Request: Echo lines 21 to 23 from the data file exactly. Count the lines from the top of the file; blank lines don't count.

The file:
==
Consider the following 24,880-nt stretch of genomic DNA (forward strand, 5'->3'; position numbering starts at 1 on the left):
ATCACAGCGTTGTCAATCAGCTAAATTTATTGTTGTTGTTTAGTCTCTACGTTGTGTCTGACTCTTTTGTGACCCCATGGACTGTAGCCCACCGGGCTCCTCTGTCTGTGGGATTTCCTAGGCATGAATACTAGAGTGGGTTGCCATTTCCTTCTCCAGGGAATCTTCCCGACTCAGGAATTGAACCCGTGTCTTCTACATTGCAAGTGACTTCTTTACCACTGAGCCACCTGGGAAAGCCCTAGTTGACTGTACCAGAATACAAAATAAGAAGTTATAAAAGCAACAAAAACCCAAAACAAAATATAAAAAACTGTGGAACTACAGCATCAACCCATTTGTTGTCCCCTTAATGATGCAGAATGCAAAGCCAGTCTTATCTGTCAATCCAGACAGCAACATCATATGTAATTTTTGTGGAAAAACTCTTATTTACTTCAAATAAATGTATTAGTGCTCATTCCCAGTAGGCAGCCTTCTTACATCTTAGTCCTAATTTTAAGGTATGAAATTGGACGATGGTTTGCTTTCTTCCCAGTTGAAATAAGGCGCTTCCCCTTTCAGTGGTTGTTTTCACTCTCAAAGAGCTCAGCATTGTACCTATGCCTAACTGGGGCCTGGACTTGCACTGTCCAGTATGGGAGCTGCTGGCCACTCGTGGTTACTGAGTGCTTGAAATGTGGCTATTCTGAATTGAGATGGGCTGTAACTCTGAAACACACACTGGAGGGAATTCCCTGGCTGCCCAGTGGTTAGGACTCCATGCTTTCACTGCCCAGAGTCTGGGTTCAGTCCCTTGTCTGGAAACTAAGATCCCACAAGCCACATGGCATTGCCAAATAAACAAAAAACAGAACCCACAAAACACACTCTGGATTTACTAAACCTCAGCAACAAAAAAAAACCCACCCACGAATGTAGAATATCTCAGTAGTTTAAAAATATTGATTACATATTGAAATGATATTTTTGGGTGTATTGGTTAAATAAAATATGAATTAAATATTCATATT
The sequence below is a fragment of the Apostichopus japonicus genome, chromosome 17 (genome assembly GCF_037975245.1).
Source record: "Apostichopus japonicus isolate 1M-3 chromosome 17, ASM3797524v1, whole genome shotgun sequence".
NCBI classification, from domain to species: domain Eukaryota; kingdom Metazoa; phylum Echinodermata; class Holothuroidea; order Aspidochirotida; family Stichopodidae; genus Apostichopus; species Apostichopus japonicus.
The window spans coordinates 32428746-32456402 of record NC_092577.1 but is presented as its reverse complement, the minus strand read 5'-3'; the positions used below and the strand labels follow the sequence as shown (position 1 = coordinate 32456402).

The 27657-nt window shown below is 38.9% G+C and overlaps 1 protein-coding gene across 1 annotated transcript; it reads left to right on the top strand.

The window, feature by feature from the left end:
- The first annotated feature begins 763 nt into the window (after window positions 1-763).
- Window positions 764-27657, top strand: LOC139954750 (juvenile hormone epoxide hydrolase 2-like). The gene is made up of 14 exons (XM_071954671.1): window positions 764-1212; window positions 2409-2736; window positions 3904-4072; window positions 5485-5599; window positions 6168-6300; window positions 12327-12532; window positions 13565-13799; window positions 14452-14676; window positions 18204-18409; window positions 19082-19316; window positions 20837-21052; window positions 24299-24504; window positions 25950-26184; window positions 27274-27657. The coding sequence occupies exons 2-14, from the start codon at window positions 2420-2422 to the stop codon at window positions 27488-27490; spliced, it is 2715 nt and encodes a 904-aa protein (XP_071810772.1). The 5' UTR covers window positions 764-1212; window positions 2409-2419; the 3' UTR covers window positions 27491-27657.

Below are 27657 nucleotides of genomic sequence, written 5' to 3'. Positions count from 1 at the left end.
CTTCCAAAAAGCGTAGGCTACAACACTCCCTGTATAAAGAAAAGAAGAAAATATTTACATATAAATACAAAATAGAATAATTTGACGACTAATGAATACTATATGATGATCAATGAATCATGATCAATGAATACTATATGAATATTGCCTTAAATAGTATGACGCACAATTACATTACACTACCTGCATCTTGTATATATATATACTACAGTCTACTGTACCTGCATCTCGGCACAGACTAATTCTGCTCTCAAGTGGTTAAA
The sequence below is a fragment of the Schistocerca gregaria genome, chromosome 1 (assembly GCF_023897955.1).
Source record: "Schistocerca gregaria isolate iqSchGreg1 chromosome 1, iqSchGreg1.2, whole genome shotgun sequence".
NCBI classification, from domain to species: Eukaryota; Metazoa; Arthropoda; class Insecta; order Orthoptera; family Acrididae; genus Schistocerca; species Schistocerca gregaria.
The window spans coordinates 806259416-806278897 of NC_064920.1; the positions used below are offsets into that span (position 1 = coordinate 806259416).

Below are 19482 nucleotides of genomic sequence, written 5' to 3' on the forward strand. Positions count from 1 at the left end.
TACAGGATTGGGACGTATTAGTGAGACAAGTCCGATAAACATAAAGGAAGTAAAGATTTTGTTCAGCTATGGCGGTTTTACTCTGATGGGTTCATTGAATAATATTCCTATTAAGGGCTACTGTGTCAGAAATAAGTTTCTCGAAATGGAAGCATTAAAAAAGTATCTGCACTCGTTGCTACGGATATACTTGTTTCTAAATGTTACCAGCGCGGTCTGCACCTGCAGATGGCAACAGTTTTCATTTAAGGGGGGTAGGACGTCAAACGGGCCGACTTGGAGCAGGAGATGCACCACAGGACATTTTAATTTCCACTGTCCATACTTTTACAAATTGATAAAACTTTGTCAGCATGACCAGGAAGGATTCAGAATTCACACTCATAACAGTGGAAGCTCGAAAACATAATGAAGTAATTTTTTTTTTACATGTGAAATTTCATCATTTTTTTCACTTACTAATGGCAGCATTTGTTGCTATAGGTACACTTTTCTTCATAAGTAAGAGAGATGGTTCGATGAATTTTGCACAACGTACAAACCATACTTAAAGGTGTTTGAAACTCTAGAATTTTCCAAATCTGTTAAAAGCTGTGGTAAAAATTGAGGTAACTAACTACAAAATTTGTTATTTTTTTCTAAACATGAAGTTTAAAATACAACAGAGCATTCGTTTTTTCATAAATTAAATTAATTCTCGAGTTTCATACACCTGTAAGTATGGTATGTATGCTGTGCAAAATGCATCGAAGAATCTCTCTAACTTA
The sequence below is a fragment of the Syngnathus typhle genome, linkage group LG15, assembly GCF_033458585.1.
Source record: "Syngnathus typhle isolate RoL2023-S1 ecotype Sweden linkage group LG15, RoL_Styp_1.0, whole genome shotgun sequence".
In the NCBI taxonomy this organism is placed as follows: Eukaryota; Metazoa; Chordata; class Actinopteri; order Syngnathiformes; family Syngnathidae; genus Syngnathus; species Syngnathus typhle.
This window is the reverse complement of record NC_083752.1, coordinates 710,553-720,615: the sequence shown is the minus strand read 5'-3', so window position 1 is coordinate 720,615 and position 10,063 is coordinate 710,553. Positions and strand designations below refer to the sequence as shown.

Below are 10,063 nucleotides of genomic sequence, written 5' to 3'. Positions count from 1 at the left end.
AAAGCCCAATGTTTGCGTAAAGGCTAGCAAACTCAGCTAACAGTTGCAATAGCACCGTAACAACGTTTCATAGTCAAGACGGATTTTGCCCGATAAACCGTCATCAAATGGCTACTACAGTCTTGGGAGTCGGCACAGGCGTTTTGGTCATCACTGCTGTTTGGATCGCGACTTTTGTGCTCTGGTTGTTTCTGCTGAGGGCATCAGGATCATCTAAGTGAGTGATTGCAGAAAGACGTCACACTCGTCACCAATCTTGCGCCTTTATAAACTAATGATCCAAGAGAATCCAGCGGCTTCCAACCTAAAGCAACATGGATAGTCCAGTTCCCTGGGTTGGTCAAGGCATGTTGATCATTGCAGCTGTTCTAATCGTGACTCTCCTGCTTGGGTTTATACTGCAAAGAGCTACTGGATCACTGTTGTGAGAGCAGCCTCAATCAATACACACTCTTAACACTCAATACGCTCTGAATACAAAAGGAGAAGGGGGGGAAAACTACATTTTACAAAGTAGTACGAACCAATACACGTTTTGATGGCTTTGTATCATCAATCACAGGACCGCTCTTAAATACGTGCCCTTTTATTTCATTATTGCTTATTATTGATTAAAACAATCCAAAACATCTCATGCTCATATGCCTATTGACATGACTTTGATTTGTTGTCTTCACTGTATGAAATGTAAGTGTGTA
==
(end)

In the NCBI taxonomy this organism is placed as follows: Eukaryota; Metazoa; Chordata; class Actinopteri; order Syngnathiformes; family Syngnathidae; genus Syngnathus; species Syngnathus typhle.
This window is the reverse complement of record NC_083752.1, coordinates 710,553-720,615: the sequence shown is the minus strand read 5'-3', so window position 1 is coordinate 720,615 and position 10,063 is coordinate 710,553. Positions and strand designations below refer to the sequence as shown.

Below are 10,063 nucleotides of genomic sequence, written 5' to 3'. Positions count from 1 at the left end.